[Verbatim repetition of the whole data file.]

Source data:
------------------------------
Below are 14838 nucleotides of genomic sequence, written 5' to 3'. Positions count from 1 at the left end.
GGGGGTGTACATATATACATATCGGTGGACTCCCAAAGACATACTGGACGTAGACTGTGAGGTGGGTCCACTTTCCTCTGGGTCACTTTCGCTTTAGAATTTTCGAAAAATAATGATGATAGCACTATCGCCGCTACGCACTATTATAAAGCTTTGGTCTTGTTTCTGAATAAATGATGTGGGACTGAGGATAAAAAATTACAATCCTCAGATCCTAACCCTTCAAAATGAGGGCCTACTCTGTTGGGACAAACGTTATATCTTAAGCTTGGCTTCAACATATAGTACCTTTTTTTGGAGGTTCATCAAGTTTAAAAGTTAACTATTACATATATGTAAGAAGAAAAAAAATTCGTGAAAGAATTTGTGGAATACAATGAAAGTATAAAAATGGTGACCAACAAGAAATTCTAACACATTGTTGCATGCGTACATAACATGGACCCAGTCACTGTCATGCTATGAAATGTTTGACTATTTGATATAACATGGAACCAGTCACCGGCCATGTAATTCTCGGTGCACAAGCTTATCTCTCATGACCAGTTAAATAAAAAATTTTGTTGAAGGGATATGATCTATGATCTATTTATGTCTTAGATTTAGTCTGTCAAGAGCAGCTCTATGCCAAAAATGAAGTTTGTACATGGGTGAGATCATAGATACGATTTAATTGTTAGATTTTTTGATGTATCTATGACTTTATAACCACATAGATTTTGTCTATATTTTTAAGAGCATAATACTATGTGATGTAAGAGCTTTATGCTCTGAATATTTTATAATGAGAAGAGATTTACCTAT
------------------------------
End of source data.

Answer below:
Below are 14838 nucleotides of genomic sequence, written 5' to 3'. Positions count from 1 at the left end.
GGGGGTGTACATATATACATATCGGTGGACTCCCAAAGACATACTGGACGTAGACTGTGAGGTGGGTCCACTTTCCTCTGGGTCACTTTCGCTTTAGAATTTTCGAAAAATAATGATGATAGCACTATCGCCGCTACGCACTATTATAAAGCTTTGGTCTTGTTTCTGAATAAATGATGTGGGACTGAGGATAAAAAATTACAATCCTCAGATCCTAACCCTTCAAAATGAGGGCCTACTCTGTTGGGACAAACGTTATATCTTAAGCTTGGCTTCAACATATAGTACCTTTTTTTGGAGGTTCATCAAGTTTAAAAGTTAACTATTACATATATGTAAGAAGAAAAAAAATTCGTGAAAGAATTTGTGGAATACAATGAAAGTATAAAAATGGTGACCAACAAGAAATTCTAACACATTGTTGCATGCGTACATAACATGGACCCAGTCACTGTCATGCTATGAAATGTTTGACTATTTGATATAACATGGAACCAGTCACCGGCCATGTAATTCTCGGTGCACAAGCTTATCTCTCATGACCAGTTAAATAAAAAATTTTGTTGAAGGGATATGATCTATGATCTATTTATGTCTTAGATTTAGTCTGTCAAGAGCAGCTCTATGCCAAAAATGAAGTTTGTACATGGGTGAGATCATAGATACGATTTAATTGTTAGATTTTTTGATGTATCTATGACTTTATAACCACATAGATTTTGTCTATATTTTTAAGAGCATAATACTATGTGATGTAAGAGCTTTATGCTCTGAATATTTTATAATGAGAAGAGATTTACCTAT